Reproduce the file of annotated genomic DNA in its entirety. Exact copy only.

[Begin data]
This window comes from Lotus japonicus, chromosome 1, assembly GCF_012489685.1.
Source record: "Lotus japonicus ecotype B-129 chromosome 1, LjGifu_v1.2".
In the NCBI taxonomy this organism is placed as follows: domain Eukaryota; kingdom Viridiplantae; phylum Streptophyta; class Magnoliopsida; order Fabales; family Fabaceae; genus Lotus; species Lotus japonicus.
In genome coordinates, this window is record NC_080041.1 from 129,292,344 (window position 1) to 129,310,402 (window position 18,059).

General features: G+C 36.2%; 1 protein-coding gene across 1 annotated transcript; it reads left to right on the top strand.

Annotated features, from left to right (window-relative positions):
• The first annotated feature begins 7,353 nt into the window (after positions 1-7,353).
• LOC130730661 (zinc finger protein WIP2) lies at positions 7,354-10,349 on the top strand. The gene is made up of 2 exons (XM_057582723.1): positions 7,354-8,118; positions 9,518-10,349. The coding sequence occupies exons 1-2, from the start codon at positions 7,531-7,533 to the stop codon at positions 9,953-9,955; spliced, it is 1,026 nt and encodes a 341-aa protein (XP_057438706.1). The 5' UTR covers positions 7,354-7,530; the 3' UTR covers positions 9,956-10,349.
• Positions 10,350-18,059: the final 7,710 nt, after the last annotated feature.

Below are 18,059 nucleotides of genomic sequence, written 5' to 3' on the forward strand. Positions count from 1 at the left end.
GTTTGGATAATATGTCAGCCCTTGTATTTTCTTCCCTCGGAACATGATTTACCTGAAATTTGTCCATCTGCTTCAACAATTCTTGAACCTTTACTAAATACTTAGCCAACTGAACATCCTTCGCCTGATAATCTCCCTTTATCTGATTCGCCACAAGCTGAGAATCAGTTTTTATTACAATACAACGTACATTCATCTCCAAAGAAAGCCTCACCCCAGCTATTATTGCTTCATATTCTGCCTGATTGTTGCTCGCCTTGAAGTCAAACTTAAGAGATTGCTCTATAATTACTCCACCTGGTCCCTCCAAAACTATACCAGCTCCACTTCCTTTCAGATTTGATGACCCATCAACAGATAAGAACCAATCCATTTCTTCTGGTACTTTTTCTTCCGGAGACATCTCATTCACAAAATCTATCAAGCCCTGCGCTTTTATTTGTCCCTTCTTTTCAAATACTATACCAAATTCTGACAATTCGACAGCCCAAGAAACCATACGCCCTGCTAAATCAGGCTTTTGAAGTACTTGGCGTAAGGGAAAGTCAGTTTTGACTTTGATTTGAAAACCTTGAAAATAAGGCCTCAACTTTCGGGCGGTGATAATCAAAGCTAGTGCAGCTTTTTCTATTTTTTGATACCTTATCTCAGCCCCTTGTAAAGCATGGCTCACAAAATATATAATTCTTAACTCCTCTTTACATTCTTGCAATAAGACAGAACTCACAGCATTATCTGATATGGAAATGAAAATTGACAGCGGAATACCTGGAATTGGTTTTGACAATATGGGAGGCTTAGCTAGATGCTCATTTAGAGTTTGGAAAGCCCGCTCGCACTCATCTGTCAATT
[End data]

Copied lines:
This window comes from Lotus japonicus, chromosome 1, assembly GCF_012489685.1.
Source record: "Lotus japonicus ecotype B-129 chromosome 1, LjGifu_v1.2".
In the NCBI taxonomy this organism is placed as follows: domain Eukaryota; kingdom Viridiplantae; phylum Streptophyta; class Magnoliopsida; order Fabales; family Fabaceae; genus Lotus; species Lotus japonicus.
In genome coordinates, this window is record NC_080041.1 from 129,292,344 (window position 1) to 129,310,402 (window position 18,059).

General features: G+C 36.2%; 1 protein-coding gene across 1 annotated transcript; it reads left to right on the top strand.

Annotated features, from left to right (window-relative positions):
• The first annotated feature begins 7,353 nt into the window (after positions 1-7,353).
• LOC130730661 (zinc finger protein WIP2) lies at positions 7,354-10,349 on the top strand. The gene is made up of 2 exons (XM_057582723.1): positions 7,354-8,118; positions 9,518-10,349. The coding sequence occupies exons 1-2, from the start codon at positions 7,531-7,533 to the stop codon at positions 9,953-9,955; spliced, it is 1,026 nt and encodes a 341-aa protein (XP_057438706.1). The 5' UTR covers positions 7,354-7,530; the 3' UTR covers positions 9,956-10,349.
• Positions 10,350-18,059: the final 7,710 nt, after the last annotated feature.

Below are 18,059 nucleotides of genomic sequence, written 5' to 3' on the forward strand. Positions count from 1 at the left end.
GTTTGGATAATATGTCAGCCCTTGTATTTTCTTCCCTCGGAACATGATTTACCTGAAATTTGTCCATCTGCTTCAACAATTCTTGAACCTTTACTAAATACTTAGCCAACTGAACATCCTTCGCCTGATAATCTCCCTTTATCTGATTCGCCACAAGCTGAGAATCAGTTTTTATTACAATACAACGTACATTCATCTCCAAAGAAAGCCTCACCCCAGCTATTATTGCTTCATATTCTGCCTGATTGTTGCTCGCCTTGAAGTCAAACTTAAGAGATTGCTCTATAATTACTCCACCTGGTCCCTCCAAAACTATACCAGCTCCACTTCCTTTCAGATTTGATGACCCATCAACAGATAAGAACCAATCCATTTCTTCTGGTACTTTTTCTTCCGGAGACATCTCATTCACAAAATCTATCAAGCCCTGCGCTTTTATTTGTCCCTTCTTTTCAAATACTATACCAAATTCTGACAATTCGACAGCCCAAGAAACCATACGCCCTGCTAAATCAGGCTTTTGAAGTACTTGGCGTAAGGGAAAGTCAGTTTTGACTTTGATTTGAAAACCTTGAAAATAAGGCCTCAACTTTCGGGCGGTGATAATCAAAGCTAGTGCAGCTTTTTCTATTTTTTGATACCTTATCTCAGCCCCTTGTAAAGCATGGCTCACAAAATATATAATTCTTAACTCCTCTTTACATTCTTGCAATAAGACAGAACTCACAGCATTATCTGATATGGAAATGAAAATTGACAGCGGAATACCTGGAATTGGTTTTGACAATATGGGAGGCTTAGCTAGATGCTCATTTAGAGTTTGGAAAGCCCGCTCGCACTCATCTGTCAATT